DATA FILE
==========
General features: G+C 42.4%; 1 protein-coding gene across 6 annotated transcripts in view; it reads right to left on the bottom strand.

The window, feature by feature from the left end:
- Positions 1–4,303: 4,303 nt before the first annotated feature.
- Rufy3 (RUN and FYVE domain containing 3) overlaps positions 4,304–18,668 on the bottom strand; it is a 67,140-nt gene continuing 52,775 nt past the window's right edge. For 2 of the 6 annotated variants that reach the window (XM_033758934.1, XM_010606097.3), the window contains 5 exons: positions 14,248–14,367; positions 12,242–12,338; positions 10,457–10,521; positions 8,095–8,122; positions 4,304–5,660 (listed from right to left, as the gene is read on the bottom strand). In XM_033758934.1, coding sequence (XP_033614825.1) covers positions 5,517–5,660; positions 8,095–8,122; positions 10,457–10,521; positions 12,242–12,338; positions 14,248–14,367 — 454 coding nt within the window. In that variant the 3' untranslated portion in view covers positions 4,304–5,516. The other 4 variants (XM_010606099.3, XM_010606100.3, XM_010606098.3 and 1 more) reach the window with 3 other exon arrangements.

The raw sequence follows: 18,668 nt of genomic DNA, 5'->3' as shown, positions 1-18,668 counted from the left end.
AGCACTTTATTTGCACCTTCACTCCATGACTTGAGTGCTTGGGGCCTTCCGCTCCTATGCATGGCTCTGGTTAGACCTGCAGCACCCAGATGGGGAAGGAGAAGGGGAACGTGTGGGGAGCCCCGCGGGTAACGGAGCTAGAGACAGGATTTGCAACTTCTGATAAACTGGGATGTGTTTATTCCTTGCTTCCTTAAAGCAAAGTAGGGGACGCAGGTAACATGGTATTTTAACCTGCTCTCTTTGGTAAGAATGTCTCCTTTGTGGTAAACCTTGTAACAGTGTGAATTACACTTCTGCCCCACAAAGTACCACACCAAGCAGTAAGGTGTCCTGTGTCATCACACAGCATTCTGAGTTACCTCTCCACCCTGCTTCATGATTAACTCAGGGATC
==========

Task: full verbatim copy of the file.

General features: G+C 42.4%; 1 protein-coding gene across 6 annotated transcripts in view; it reads right to left on the bottom strand.

The window, feature by feature from the left end:
- Positions 1–4,303: 4,303 nt before the first annotated feature.
- Rufy3 (RUN and FYVE domain containing 3) overlaps positions 4,304–18,668 on the bottom strand; it is a 67,140-nt gene continuing 52,775 nt past the window's right edge. For 2 of the 6 annotated variants that reach the window (XM_033758934.1, XM_010606097.3), the window contains 5 exons: positions 14,248–14,367; positions 12,242–12,338; positions 10,457–10,521; positions 8,095–8,122; positions 4,304–5,660 (listed from right to left, as the gene is read on the bottom strand). In XM_033758934.1, coding sequence (XP_033614825.1) covers positions 5,517–5,660; positions 8,095–8,122; positions 10,457–10,521; positions 12,242–12,338; positions 14,248–14,367 — 454 coding nt within the window. In that variant the 3' untranslated portion in view covers positions 4,304–5,516. The other 4 variants (XM_010606099.3, XM_010606100.3, XM_010606098.3 and 1 more) reach the window with 3 other exon arrangements.

The raw sequence follows: 18,668 nt of genomic DNA, 5'->3' as shown, positions 1-18,668 counted from the left end.
AGCACTTTATTTGCACCTTCACTCCATGACTTGAGTGCTTGGGGCCTTCCGCTCCTATGCATGGCTCTGGTTAGACCTGCAGCACCCAGATGGGGAAGGAGAAGGGGAACGTGTGGGGAGCCCCGCGGGTAACGGAGCTAGAGACAGGATTTGCAACTTCTGATAAACTGGGATGTGTTTATTCCTTGCTTCCTTAAAGCAAAGTAGGGGACGCAGGTAACATGGTATTTTAACCTGCTCTCTTTGGTAAGAATGTCTCCTTTGTGGTAAACCTTGTAACAGTGTGAATTACACTTCTGCCCCACAAAGTACCACACCAAGCAGTAAGGTGTCCTGTGTCATCACACAGCATTCTGAGTTACCTCTCCACCCTGCTTCATGATTAACTCAGGGATC